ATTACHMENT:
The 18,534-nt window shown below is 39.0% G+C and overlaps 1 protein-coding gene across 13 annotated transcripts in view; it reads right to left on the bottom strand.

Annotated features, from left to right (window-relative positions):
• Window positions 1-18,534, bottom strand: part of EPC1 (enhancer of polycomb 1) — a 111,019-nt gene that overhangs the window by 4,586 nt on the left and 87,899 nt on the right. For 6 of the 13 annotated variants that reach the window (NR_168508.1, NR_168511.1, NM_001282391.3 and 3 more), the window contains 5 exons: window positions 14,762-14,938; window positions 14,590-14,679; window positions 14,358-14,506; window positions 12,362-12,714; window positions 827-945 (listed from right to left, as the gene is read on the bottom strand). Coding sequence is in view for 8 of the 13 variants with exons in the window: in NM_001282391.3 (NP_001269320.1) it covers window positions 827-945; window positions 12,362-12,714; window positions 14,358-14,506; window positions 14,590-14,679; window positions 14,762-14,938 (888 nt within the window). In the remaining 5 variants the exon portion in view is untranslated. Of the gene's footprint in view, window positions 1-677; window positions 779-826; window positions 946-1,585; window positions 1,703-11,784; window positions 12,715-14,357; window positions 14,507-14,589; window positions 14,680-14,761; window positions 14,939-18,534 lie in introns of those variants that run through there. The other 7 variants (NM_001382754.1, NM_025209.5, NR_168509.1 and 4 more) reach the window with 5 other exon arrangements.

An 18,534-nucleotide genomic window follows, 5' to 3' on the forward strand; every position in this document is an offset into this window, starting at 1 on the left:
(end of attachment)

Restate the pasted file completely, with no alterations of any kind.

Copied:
The 18,534-nt window shown below is 39.0% G+C and overlaps 1 protein-coding gene across 13 annotated transcripts in view; it reads right to left on the bottom strand.

Annotated features, from left to right (window-relative positions):
• Window positions 1-18,534, bottom strand: part of EPC1 (enhancer of polycomb 1) — a 111,019-nt gene that overhangs the window by 4,586 nt on the left and 87,899 nt on the right. For 6 of the 13 annotated variants that reach the window (NR_168508.1, NR_168511.1, NM_001282391.3 and 3 more), the window contains 5 exons: window positions 14,762-14,938; window positions 14,590-14,679; window positions 14,358-14,506; window positions 12,362-12,714; window positions 827-945 (listed from right to left, as the gene is read on the bottom strand). Coding sequence is in view for 8 of the 13 variants with exons in the window: in NM_001282391.3 (NP_001269320.1) it covers window positions 827-945; window positions 12,362-12,714; window positions 14,358-14,506; window positions 14,590-14,679; window positions 14,762-14,938 (888 nt within the window). In the remaining 5 variants the exon portion in view is untranslated. Of the gene's footprint in view, window positions 1-677; window positions 779-826; window positions 946-1,585; window positions 1,703-11,784; window positions 12,715-14,357; window positions 14,507-14,589; window positions 14,680-14,761; window positions 14,939-18,534 lie in introns of those variants that run through there. The other 7 variants (NM_001382754.1, NM_025209.5, NR_168509.1 and 4 more) reach the window with 5 other exon arrangements.

An 18,534-nucleotide genomic window follows, 5' to 3' on the forward strand; every position in this document is an offset into this window, starting at 1 on the left: